Is Inclusion the greatest positive social change movement in a generation?
By Dan Snell, Co-Founder, Arrival Education
For some time, many business leaders have considered Inclusion as a soft, fuzzy, woke-ish, feminine agenda and irrelevant, commercially speaking. But now the opposite turns out to be true.
These laggard leaders find themselves in a sort of double bind. Caught between not really believing in it, nor fully understanding it, whilst, not wanting to publicly admit it or knowing what to do about it.
Rock, hard place.
Additionally, the time has run out for kicking it down the line. It is no longer enough to merely say the right things, you have to do and deliver on the right things also.
Outcomes not statements and activity
All the training, listening groups, reports, awards, events, statements, D&I hires won’t mean a thing, unless the organisation and leadership team are committed to the right outcomes.
The commercial necessity for implementing business Inclusion is blatantly clear now. The challenge for leaders who ‘didn’t want it or don’t understand it’ is that they are waking up to the fact that it is very hard to get right and even harder to deliver successfully. Which is partly why so many organisations have been giving it lip service till now.
Inclusion — the engine for change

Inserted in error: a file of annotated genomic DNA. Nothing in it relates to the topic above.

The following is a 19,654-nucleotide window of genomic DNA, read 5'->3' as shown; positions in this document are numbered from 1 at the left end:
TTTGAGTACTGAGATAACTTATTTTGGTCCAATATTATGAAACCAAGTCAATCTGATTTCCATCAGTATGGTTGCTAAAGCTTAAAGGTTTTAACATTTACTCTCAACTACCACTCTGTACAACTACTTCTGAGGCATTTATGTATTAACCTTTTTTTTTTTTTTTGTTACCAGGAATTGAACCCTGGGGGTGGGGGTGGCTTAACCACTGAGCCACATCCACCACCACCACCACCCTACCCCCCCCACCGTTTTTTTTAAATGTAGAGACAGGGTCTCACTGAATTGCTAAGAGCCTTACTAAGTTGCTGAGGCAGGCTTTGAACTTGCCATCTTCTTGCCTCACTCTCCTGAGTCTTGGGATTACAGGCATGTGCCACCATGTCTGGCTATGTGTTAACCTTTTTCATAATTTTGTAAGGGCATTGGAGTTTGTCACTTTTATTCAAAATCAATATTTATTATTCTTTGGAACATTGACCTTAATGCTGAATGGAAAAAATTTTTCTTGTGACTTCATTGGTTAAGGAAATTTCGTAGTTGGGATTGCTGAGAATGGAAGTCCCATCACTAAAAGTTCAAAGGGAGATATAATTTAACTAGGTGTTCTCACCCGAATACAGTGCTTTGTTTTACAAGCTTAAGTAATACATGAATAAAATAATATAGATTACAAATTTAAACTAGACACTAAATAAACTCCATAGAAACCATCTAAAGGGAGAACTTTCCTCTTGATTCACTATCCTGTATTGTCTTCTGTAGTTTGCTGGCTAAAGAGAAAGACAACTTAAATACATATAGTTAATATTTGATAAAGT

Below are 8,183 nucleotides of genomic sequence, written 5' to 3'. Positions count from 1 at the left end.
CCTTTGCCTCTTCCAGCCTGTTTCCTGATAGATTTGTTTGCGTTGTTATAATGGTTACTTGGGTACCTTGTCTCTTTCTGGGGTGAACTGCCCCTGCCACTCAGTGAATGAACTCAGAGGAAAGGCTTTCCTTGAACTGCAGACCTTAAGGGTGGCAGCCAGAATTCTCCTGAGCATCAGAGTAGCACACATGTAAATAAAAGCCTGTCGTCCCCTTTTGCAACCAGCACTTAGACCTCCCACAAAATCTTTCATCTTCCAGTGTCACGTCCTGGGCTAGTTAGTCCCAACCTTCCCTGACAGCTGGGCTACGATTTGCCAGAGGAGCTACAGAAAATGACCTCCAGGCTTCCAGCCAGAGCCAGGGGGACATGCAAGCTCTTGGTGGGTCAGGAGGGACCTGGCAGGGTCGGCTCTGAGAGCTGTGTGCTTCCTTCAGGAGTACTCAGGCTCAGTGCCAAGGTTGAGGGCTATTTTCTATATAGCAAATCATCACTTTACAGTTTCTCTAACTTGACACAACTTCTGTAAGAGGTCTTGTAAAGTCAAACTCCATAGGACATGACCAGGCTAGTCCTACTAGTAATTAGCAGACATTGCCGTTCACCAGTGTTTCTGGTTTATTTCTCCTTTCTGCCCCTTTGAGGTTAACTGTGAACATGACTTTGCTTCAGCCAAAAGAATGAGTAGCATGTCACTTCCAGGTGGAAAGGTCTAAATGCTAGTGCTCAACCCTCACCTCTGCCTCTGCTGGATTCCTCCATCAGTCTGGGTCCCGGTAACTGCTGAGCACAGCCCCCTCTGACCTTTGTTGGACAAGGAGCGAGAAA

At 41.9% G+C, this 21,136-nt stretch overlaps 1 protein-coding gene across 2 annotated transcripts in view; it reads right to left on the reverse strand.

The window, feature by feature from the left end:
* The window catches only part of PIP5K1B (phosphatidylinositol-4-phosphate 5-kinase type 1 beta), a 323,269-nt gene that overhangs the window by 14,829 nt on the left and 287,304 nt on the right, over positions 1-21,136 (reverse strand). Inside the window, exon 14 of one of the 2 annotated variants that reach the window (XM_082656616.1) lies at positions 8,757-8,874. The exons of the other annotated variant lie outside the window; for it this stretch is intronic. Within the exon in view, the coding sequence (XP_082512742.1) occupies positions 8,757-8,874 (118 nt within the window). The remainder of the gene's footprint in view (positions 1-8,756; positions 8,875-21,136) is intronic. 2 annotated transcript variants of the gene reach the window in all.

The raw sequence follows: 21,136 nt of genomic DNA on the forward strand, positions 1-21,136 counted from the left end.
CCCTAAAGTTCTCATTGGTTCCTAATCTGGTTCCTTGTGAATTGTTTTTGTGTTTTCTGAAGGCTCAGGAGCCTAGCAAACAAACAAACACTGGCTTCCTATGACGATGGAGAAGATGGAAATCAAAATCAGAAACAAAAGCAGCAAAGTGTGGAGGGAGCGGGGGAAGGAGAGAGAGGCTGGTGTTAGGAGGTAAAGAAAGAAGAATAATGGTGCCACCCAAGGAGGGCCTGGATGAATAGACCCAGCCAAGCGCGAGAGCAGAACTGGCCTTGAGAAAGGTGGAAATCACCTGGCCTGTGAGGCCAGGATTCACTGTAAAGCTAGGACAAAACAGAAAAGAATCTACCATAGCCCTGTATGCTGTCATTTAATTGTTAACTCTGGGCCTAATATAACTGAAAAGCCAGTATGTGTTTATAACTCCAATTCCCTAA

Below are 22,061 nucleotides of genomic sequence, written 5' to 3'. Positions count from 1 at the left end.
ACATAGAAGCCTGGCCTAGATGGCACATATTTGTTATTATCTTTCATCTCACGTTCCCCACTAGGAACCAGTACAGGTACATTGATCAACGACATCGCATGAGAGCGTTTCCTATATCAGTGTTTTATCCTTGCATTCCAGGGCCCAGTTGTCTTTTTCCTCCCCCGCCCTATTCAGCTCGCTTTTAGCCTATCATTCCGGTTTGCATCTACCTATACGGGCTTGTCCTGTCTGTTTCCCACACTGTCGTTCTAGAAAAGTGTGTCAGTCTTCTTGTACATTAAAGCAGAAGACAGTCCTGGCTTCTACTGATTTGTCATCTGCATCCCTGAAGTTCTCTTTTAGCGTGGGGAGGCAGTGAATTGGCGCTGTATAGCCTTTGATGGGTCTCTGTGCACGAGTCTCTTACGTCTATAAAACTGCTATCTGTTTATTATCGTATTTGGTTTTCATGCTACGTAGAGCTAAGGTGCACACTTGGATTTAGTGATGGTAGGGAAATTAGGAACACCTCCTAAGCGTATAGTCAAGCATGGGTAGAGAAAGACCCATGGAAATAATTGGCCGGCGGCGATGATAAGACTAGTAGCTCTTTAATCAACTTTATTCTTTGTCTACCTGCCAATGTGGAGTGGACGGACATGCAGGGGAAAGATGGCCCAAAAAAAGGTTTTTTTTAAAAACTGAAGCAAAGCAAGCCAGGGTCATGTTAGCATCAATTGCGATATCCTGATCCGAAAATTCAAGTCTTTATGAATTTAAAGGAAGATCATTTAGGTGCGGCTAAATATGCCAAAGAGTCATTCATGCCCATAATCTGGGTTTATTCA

Every opportunity we get, we’re telling business leaders that the Inclusion* agenda is the greatest positive business change movement in a generation and it’s finally found its moment. We have certainly never been busier.
Critically, it meets the current needs of businesses, nearly all of whom are under real pressure to change. Inclusion has the benefit of being uniquely non-political — after all, inclusion generally supports the majority, even if it may challenge the interests of a powerful minority. As a result, it’s more likely to drive social mobility than any tainted political party, agenda or Govt. legislation. More on this at the end of the article.
Almost all organisations and leaders are currently changing some aspect of what they do, and how they do it, and although they may not have all grasped it yet, the Inclusion agenda is just the thing they need to achieve the accelerated change they are after.
What’s potentially so exciting about Inclusion, on top of the already understood commercial benefits, is the incredible energetic power and alchemy it has to deliver sustainable organisational and cultural change. It also fits with and supports the rise of Agile business practices too.
Inclusion IS change
Change, by its very nature, means you have to give up something before you grasp something new.
Covid has created a perfect storm for enforced business change, further accelerating a range of changes that were already happening, driven mainly by the advancement of technology.